Nergigante. The apex predator, the ruthless killer of elder dragons… or is it? In the Monster Hunter community it’s generally accepted that Nergigante is a hunter of elder dragons, but today I’d like to share a theory that suggests this might not be the whole story. Bear with me, because it’s going to be a fairly long post, but hopefully you’ll at least get to see some ideas you may not have considered before.
Anyway, let’s begin with what we know about the newest flagship monster in Capcom’s beloved series. I’ll start by addressing the obvious point: Nergigante is the ‘Eater of Elders’. Although Monster Hunter does have a good track record of exaggerated monster titles (Deviljho the ‘World Eater’, anyone?), this one at least is not lying to us. In one cutscene, the Chief Ecologist says the following:
“Based on the evidence you provided, we’ve figured out what it feeds on… and that’s elder dragons. Shocking, yes, but true. Nergigante feeds on elder dragons.”
So we can be fairly confident that Nergigante feeds on elders. But what do we actually know about the elders? To answer this question, we need to look at the mysterious elder crossing, the regular-ish migration of elder dragons from the old world to the New World. Let’s take a look at what the seeker has to say after the conclusion of the main story:
was what first drew the aging elders here, to satisfy its cravings for energy.”
Now, that may be speculation on the part of the Seeker but it’s not the Xeno’jiiva part that interests me. Instead, what stands out is the mention of aging elders. It seems like the characters know that the elder dragons making the crossing are old ones. And this is supported in part by the role of Zorah Magdoros in the story. Zorah comes to the New World to die, and the Commission attempt to make sure that doesn’t happen in the Everstream. Remember Zorah Magdoros, because we’ll return to it later on.
Well, now we can be confident that Nergigante eats elder dragons, and that the elder dragons in the New World are not exactly young and spritely. So what’s my whole theory even about, isn’t it fairly clear that Nergigante hunts and kills these older elders? Actually, no. Far from it, in fact. Let’s take a moment to remind ourselves how Monster Hunter as a series likes to deal with predator-prey relationships.
Deviljho’s infamous introduction in Monster Hunter Tri and 3 Ultimate, and
is Great Jagras being introduced as it swallows a Kestodon whole.
is Anjanath killing and eating a Great Jagras. There are, of course, other examples of the series handling death in situations other than predator and prey scenarios.
is Zinogre tossing Iodrome over to be eaten by its own pack, and
Brachydios can be seen killing Agnaktor in what amounts to a turf war before they were cool. Even if we choose to focus on things other than cutscenes, we get a similar story. In World, for example, we are told that Deviljho “hunts species to extinction”. In short, Monster Hunter is not a series to shy away from showing death in an ecosystem. Monster Hunter: World in particular has such a huge focus on portraying just such a living, breathing ecosystem that it formed a large part of the marketing campaigns, as I’m sure you all remember.
So then, in a series like that we might expect a predator-prey relationship between Nergigante and the elders to be either shown to us (by a cutscene perhaps, or an ecology video) or outright confirmed by other means (think monster notes or NPC dialogue). But when you start to dig through the dialogue regarding Nergigante and the cutscenes that involve it, you might be surprised to find that not once is such a relationship confirmed. We get nuggets of information that could be interpreted as Nergigante being an elder killer (such as its diet, of course), but nothing like the confirmation we get for other monsters in the series. What’s more, it’s not as if Capcom didn’t have the opportunity to slip this in somewhere. Nergigante is a pretty major part of the main story, and there’s a good few paragraphs of dialogue to go through. It strikes me as odd that, in a series so unafraid of handling death in an ecosystem, Nergigante only ever gets vague comments by way of addressing this question.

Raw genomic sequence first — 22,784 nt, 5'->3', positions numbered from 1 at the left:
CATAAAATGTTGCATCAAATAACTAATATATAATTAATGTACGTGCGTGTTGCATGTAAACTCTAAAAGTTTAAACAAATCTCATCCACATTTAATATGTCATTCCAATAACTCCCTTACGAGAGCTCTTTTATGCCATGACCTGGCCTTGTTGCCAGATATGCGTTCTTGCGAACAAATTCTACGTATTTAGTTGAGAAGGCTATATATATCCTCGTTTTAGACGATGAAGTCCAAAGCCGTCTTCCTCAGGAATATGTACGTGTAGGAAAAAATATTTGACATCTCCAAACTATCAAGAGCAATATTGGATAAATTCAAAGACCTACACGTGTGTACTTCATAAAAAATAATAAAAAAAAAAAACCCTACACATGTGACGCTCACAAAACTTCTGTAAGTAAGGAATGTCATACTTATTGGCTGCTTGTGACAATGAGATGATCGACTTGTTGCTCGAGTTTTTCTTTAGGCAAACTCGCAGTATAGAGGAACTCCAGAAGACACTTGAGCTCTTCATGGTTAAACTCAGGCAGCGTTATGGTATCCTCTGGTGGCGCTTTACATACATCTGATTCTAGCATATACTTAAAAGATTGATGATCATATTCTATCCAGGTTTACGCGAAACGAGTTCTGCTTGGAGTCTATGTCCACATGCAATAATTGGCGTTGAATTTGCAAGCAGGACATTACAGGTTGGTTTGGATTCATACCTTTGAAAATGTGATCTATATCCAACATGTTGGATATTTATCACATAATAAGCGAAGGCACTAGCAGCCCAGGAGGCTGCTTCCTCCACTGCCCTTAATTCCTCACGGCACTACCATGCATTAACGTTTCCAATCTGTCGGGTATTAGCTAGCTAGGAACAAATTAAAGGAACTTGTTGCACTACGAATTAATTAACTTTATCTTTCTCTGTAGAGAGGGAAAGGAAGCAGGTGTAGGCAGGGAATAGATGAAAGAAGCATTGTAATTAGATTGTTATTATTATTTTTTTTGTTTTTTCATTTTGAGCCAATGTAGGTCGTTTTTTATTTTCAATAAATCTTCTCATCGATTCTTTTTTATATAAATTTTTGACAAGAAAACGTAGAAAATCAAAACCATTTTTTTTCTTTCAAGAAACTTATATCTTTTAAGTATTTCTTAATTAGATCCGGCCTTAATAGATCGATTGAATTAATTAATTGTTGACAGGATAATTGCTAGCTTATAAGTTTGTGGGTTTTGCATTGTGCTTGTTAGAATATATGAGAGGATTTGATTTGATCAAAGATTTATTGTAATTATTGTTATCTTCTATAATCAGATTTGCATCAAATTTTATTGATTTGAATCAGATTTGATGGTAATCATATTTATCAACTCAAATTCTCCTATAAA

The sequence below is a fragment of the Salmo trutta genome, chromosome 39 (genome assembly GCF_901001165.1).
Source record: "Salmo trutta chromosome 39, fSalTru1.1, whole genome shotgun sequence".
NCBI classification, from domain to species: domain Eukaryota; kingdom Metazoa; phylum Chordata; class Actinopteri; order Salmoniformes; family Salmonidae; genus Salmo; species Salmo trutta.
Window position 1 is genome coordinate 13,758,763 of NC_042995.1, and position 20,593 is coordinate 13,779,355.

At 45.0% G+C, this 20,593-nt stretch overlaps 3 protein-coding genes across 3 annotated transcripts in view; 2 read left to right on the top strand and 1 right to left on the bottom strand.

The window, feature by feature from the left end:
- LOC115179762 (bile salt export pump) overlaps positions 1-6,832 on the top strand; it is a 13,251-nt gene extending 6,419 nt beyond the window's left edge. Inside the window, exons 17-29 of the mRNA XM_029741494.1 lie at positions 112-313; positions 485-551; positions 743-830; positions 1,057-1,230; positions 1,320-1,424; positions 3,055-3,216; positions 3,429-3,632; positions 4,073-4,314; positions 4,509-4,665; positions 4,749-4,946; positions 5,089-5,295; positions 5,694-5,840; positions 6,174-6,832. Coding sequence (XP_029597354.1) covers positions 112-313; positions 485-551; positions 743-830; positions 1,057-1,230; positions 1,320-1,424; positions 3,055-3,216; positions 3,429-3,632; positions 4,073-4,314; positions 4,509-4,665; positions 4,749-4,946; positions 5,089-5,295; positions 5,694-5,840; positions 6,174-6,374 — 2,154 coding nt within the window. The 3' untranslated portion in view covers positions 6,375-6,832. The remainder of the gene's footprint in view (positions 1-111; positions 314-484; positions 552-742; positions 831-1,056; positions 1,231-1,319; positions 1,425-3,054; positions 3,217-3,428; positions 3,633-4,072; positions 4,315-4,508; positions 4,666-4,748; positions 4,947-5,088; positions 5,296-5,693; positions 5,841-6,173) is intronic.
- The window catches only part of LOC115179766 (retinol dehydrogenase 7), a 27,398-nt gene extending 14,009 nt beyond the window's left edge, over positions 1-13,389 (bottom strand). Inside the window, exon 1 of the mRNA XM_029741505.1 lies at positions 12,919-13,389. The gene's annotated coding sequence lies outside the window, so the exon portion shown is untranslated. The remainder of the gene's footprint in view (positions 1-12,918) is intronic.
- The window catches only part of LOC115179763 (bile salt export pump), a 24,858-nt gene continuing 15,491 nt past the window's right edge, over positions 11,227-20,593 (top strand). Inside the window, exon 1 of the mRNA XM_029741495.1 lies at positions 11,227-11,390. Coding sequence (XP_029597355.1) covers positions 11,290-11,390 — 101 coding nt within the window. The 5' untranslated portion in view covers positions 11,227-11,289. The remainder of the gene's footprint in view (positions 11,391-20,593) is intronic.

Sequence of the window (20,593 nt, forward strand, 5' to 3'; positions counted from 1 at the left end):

Despite this, there is one offhand comment that stands out. Again, this is our friend the Chief Ecologist speaking:
“It does explain why we only see Nergigante during Elder Crossings and also why it hunted Zorah Magdoros so relentlessly.”
There we go, Nergigante hunted Zorah Magdoros! Case closed, no? Again, not quite. While it is true that ‘hunt’ is defined as ‘pursue and kill a wild animal for sport or food’, it has another definition: ‘search determinedly for someone or something’. And what do we see Nergigante do? We see it follow and search for Zorah Magdoros. On two separate occasions, an encounter with Zorah is interrupted by the arrival of Nergigante, almost as if Nergigante has been following Zorah from a distance. And when we drive Zorah Madoros away, the Handler has this to say about Nergigante:
*“Nergigante… the only one who wants to find Zorah Magdoros more than we do. *
That sounds like a search to me. Nergigante’s behaviour around Zorah coupled with this line of dialogue certainly make me think that the word ‘hunt’ was referring to this kind of search. But maybe that’s pushing it a little, to use a secondary definition just to point out ambiguity. If that thought occurred to you, I can’t say I blame you one bit. But consider for a moment the name of the franchise: Monster Hunter. Consider the term the game uses when it wants to stress that you have free choice in a quest: ‘hunt one Anjanath’ means ‘capture or kill one Anjanath’. The game itself uses the word ‘hunt’ to show ambiguity, so I don’t think it’s unreasonable to consider the same thing happening with Nergigante hunting Zorah Magdoros.
Even if you don’t quite buy into that idea, the alternative is that Nergigante was going to kill Zorah Magdoros. But come on, take a look at the size of them! As well as being a walking/swimming volcano, Zorah’s only known weak spots (the magma cores) will cool once destroyed to the point where even weapons made of Nergigante parts can’t damage them, so what exactly was Nergigante going to attack? And when Nergigante lands on Zorah’s back, it flails around a bit (seemingly to attack Zorah) but no damage is done to Zorah during the process. What’s more, Nergigante will fly off again with or without the intervention of our hunters. I don’t know about you, but that doesn’t put me in mind of a potential Zorah Magdoros predator.
So what was Nergigante doing? Following a large, dying elder from a distance suggests to me that Nergigante was planning on scavenging from the body once Zorah Magdoros had died. This is somewhat supported by a line from the Handler: